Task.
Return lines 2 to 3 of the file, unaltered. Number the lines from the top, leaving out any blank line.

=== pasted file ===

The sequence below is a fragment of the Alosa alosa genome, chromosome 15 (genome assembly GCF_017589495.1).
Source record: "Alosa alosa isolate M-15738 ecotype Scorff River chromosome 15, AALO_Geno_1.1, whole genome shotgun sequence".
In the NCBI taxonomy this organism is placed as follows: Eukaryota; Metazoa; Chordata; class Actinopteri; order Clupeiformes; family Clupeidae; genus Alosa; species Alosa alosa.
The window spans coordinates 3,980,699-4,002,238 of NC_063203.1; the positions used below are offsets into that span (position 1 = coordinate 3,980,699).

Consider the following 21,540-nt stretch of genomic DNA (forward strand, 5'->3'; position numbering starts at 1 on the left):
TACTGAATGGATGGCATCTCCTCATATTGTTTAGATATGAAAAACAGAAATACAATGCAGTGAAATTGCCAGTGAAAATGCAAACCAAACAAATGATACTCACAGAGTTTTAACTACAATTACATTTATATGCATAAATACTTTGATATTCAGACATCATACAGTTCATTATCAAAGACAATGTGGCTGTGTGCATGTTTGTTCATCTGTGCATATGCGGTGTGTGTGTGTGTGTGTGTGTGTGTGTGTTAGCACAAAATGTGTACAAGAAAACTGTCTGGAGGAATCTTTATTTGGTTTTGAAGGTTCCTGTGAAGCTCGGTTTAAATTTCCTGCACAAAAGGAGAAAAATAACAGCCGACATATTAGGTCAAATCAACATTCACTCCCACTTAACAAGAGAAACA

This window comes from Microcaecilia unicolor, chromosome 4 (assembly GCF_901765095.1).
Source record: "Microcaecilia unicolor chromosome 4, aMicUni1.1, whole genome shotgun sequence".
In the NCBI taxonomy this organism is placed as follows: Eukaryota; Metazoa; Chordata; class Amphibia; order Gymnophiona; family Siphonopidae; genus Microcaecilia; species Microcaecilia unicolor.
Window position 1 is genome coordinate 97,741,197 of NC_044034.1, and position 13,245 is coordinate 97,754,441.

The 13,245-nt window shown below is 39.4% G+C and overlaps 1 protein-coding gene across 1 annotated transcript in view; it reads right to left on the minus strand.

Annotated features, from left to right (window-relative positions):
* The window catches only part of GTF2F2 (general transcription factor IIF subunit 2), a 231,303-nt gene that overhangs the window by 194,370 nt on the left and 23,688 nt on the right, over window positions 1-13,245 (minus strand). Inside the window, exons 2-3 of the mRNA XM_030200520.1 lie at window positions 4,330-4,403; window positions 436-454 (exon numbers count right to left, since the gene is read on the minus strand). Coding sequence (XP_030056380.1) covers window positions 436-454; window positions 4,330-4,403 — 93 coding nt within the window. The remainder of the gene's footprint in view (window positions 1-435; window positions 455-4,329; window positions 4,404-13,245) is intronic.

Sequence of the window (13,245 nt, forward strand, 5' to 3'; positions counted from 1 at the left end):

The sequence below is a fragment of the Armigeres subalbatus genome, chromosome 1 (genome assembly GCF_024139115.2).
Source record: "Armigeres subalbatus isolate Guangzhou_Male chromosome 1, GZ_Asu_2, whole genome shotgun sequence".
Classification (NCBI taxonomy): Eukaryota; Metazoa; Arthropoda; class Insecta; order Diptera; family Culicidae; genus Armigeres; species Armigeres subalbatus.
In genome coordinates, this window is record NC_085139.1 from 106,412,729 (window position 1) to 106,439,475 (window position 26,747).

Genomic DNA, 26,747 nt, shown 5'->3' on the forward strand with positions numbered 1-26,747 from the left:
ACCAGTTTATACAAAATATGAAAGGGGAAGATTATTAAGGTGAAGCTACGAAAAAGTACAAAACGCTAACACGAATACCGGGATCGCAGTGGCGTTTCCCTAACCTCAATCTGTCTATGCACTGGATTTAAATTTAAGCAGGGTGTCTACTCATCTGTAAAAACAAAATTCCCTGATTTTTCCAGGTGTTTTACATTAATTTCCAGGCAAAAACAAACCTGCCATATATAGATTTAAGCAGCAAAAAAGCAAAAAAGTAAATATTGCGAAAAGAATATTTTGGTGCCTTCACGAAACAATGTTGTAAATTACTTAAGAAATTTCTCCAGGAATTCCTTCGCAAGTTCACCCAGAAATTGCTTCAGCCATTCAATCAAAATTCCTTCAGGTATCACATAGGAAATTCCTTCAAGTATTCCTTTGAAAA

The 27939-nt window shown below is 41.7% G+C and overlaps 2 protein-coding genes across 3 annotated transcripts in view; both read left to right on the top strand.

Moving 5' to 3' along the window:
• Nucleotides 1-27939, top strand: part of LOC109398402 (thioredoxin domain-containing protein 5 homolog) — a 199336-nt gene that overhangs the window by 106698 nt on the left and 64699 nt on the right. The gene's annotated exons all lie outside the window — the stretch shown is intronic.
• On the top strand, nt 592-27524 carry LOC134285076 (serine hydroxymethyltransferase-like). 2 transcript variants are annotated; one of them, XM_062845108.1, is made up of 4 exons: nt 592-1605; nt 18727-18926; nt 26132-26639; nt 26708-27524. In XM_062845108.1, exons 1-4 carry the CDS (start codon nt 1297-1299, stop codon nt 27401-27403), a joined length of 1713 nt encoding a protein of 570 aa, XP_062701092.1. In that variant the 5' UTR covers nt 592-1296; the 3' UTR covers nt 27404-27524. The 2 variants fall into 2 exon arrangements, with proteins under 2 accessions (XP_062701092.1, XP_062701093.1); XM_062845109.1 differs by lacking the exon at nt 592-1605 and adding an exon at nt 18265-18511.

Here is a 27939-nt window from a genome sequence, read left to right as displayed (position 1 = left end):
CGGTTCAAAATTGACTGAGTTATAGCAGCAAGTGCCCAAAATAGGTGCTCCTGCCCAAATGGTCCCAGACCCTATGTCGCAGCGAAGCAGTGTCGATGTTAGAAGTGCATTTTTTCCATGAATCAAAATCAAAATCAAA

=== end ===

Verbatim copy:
Source record: "Alosa alosa isolate M-15738 ecotype Scorff River chromosome 15, AALO_Geno_1.1, whole genome shotgun sequence".
In the NCBI taxonomy this organism is placed as follows: Eukaryota; Metazoa; Chordata; class Actinopteri; order Clupeiformes; family Clupeidae; genus Alosa; species Alosa alosa.